Alone as a Jew in Today’s World
Chuck Schumer defined for me what I’ve been feeling since October 7th—alone.
Not in the everyday sense of not having folks I care for, work with, say hi to on the elevator suddenly disappear. It’s in the deafening silence of those in the progressive, LGBTQ and feminist communities, whose voices have not risen up to say NO to the rising anti-Semitism that has defined the reality of Jews across our country since the attacks.
Let me be clear—I don’t support the Netanyahu government in Israel. But, I do support Israel’s right to exist. I also support a two-state solution—seemingly more elusive than ever.
What I don’t support is terrorism and that’s what happened in Israel on October 7th. This wasn’t freedom fighting. This wasn’t righteous justice. This was using rape and sexual assault as a weapon of war. This was the indiscriminate killing of women, children, babies, the elderly . . . this was a war crime.
When September 11th happened, the vast majority of us—on the right and the left—came together to support one another. It was probably one of the last times that all members of the House and Senate came together—remember them all singing America the Beautiful on the steps of the Capitol? Collectively, we understood smashing planes into the Twin Towers and the Pentagon was an act of terrorism. It was a deadly day.
October 7th was a deadly day too. At first, there was a collective gasp—how could this happen? It was the deadliest day for Jews since the Holocaust.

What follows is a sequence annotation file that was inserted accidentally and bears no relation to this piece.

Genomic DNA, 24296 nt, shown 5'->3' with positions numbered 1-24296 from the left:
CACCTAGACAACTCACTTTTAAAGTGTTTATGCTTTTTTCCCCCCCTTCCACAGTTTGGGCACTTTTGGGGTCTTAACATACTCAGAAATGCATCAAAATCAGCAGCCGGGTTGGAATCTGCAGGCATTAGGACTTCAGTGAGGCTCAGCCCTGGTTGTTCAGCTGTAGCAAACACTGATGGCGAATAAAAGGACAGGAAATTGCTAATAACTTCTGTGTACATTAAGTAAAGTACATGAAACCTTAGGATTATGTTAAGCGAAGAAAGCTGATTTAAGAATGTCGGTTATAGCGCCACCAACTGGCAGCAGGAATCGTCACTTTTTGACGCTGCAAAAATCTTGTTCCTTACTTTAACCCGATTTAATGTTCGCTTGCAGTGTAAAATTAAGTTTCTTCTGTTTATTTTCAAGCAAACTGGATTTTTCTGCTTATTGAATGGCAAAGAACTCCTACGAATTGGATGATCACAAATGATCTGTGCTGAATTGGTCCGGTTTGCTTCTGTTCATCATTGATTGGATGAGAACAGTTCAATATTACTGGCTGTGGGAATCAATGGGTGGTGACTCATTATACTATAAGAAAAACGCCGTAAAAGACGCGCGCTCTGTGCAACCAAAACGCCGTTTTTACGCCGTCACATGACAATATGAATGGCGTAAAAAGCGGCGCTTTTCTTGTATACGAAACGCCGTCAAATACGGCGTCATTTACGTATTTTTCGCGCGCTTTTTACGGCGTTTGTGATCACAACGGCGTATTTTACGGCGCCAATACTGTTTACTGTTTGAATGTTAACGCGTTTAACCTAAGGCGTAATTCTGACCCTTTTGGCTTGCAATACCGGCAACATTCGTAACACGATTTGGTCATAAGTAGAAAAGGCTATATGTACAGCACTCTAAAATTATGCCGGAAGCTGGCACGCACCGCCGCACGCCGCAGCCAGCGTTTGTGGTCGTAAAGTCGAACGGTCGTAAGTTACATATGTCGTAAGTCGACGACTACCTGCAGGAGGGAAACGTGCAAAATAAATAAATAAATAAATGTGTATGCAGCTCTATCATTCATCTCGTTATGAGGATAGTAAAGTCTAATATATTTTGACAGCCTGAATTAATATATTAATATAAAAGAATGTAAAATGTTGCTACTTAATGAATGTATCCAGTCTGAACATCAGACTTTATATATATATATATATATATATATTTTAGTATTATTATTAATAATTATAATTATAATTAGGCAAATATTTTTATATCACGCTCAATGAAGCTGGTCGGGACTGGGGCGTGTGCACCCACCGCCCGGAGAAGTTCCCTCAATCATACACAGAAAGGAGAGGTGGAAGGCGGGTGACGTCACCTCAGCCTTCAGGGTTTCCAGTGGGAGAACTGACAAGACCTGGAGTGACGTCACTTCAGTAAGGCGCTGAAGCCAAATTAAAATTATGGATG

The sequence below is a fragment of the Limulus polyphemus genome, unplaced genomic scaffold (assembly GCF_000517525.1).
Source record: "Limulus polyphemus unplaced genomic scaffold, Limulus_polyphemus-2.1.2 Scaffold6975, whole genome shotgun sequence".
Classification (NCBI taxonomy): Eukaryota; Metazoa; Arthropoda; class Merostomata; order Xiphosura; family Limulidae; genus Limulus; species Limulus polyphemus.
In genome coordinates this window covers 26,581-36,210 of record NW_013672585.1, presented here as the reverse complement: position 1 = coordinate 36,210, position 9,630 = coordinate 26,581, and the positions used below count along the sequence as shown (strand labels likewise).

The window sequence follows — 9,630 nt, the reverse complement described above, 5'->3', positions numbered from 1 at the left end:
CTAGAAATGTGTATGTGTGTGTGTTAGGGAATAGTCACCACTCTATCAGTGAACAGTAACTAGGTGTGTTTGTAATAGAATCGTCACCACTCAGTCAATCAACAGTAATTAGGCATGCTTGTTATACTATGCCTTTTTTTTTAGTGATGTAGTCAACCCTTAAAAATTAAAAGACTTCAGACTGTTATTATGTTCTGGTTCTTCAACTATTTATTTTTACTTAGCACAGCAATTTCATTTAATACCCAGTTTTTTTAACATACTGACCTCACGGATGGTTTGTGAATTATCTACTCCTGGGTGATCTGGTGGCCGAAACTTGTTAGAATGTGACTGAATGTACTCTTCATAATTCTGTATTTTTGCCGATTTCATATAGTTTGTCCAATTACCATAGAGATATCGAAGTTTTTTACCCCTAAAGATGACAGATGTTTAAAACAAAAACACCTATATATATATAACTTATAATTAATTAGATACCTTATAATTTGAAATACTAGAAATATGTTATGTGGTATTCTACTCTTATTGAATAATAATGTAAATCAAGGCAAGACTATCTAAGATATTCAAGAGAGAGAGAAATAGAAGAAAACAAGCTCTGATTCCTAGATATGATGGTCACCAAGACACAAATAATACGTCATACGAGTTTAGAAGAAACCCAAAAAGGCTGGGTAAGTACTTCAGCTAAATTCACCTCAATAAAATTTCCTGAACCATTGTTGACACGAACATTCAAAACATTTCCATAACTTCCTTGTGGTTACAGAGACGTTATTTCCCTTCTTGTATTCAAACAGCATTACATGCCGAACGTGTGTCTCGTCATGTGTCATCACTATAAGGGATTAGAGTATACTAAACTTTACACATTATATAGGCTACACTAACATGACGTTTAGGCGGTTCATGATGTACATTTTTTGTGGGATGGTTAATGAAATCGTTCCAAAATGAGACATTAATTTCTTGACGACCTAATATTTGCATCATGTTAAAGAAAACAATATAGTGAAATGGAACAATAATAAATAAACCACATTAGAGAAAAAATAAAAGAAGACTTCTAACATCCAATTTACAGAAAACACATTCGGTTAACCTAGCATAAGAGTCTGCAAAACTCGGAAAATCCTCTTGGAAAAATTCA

But as facts rolled in and Israel began to defend itself, that gasp turned into screams against Israel, against its right to exist and against Jews.
Anti-Semitism is one of the oldest hates we have. The other is misogyny.
As a kid growing up in a culturally-Jewish but not religious home on Long Island, my mother—whose best friend growing up was an Italian Catholic—would say to me, “no matter what, they’ll always hate us.” I got it but didn’t want to. Those words have stayed with me my whole life and now I see it playing out most loudly in the complicit silence of the left. Or, it’s not so silent, overt anti-Semitism. The use of swastikas to depict Israel fighting back. The anti-Semitic tropes that Jews control the world, that we only care about ourselves and money. That we’re dirty Jews.
Where are the progressives, the LGBTQ and feminist communities when Jewish kids are threatened on college campuses? Where are they when anti-Semitic graffiti is spray painted on synagogues and other Jewish institutions? Where are they when rape is proudly used by Hamas as a weapon of war?
Jews have been the backbone of the progressive, LGBTQ and feminist movements. We have stood side by side with labor, with people of color, with the oppressed—because we know what oppression and genocide means. We’ve lived it for thousands of years. But, recent events have left us without the allies we expected. These events have left us, as Chuck Schumer said in his speech before the Senate, ALONE.
Those of you who know me, know I’m not interested in your pity. I’m interested in your action. I’m interested in your self-reflection and taking responsibility for your silence and inaction. I’m interested in your voice joining mine to say Never Again.
Libby Post is the President of Communication Services, a boutique political communications firm that specializes in public affairs, lobbying and advocacy campaign. She is also the managing partner of Progressive Elections, an Albany-based political consulting firm that works for pro-choice, pro-LGBT rights candidates. She has a long history as an advocate and activist for the lesbian, gay, bisexual and transgender community.